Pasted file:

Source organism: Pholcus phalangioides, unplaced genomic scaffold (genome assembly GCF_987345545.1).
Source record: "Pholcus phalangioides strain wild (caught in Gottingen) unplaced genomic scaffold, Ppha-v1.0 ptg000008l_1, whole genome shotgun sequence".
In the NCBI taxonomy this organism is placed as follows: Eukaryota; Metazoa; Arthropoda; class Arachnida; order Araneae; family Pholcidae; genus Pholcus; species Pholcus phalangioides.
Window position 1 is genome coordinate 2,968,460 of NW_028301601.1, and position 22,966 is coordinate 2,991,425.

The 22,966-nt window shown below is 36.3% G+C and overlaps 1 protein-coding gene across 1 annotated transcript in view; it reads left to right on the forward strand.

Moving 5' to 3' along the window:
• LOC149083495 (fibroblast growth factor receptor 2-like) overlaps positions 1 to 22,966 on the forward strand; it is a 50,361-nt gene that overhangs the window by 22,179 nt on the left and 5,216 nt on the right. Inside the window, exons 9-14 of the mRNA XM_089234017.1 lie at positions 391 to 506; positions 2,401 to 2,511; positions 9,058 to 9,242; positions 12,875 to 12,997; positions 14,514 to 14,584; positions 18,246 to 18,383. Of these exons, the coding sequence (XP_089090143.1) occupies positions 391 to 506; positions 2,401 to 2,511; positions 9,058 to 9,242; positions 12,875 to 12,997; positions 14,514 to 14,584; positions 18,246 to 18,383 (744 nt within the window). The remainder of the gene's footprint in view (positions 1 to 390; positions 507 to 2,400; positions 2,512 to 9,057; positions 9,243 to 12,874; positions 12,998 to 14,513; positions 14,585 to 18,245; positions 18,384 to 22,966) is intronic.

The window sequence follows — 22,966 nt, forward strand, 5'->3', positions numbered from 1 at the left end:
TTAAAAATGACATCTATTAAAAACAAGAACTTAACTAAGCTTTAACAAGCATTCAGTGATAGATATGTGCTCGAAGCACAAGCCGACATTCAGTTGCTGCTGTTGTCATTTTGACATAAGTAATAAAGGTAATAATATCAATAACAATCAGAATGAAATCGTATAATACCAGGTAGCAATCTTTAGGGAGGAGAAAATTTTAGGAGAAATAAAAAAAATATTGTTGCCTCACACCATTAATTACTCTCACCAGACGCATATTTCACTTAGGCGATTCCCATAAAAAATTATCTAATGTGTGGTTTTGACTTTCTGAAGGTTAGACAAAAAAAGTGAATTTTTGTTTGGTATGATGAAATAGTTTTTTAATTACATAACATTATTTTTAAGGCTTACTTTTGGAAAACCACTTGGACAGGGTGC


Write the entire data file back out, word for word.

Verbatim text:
Source organism: Pholcus phalangioides, unplaced genomic scaffold (genome assembly GCF_987345545.1).
Source record: "Pholcus phalangioides strain wild (caught in Gottingen) unplaced genomic scaffold, Ppha-v1.0 ptg000008l_1, whole genome shotgun sequence".
In the NCBI taxonomy this organism is placed as follows: Eukaryota; Metazoa; Arthropoda; class Arachnida; order Araneae; family Pholcidae; genus Pholcus; species Pholcus phalangioides.
Window position 1 is genome coordinate 2,968,460 of NW_028301601.1, and position 22,966 is coordinate 2,991,425.

The 22,966-nt window shown below is 36.3% G+C and overlaps 1 protein-coding gene across 1 annotated transcript in view; it reads left to right on the forward strand.

Moving 5' to 3' along the window:
• LOC149083495 (fibroblast growth factor receptor 2-like) overlaps positions 1 to 22,966 on the forward strand; it is a 50,361-nt gene that overhangs the window by 22,179 nt on the left and 5,216 nt on the right. Inside the window, exons 9-14 of the mRNA XM_089234017.1 lie at positions 391 to 506; positions 2,401 to 2,511; positions 9,058 to 9,242; positions 12,875 to 12,997; positions 14,514 to 14,584; positions 18,246 to 18,383. Of these exons, the coding sequence (XP_089090143.1) occupies positions 391 to 506; positions 2,401 to 2,511; positions 9,058 to 9,242; positions 12,875 to 12,997; positions 14,514 to 14,584; positions 18,246 to 18,383 (744 nt within the window). The remainder of the gene's footprint in view (positions 1 to 390; positions 507 to 2,400; positions 2,512 to 9,057; positions 9,243 to 12,874; positions 12,998 to 14,513; positions 14,585 to 18,245; positions 18,384 to 22,966) is intronic.

The window sequence follows — 22,966 nt, forward strand, 5'->3', positions numbered from 1 at the left end:
TTAAAAATGACATCTATTAAAAACAAGAACTTAACTAAGCTTTAACAAGCATTCAGTGATAGATATGTGCTCGAAGCACAAGCCGACATTCAGTTGCTGCTGTTGTCATTTTGACATAAGTAATAAAGGTAATAATATCAATAACAATCAGAATGAAATCGTATAATACCAGGTAGCAATCTTTAGGGAGGAGAAAATTTTAGGAGAAATAAAAAAAATATTGTTGCCTCACACCATTAATTACTCTCACCAGACGCATATTTCACTTAGGCGATTCCCATAAAAAATTATCTAATGTGTGGTTTTGACTTTCTGAAGGTTAGACAAAAAAAGTGAATTTTTGTTTGGTATGATGAAATAGTTTTTTAATTACATAACATTATTTTTAAGGCTTACTTTTGGAAAACCACTTGGACAGGGTGC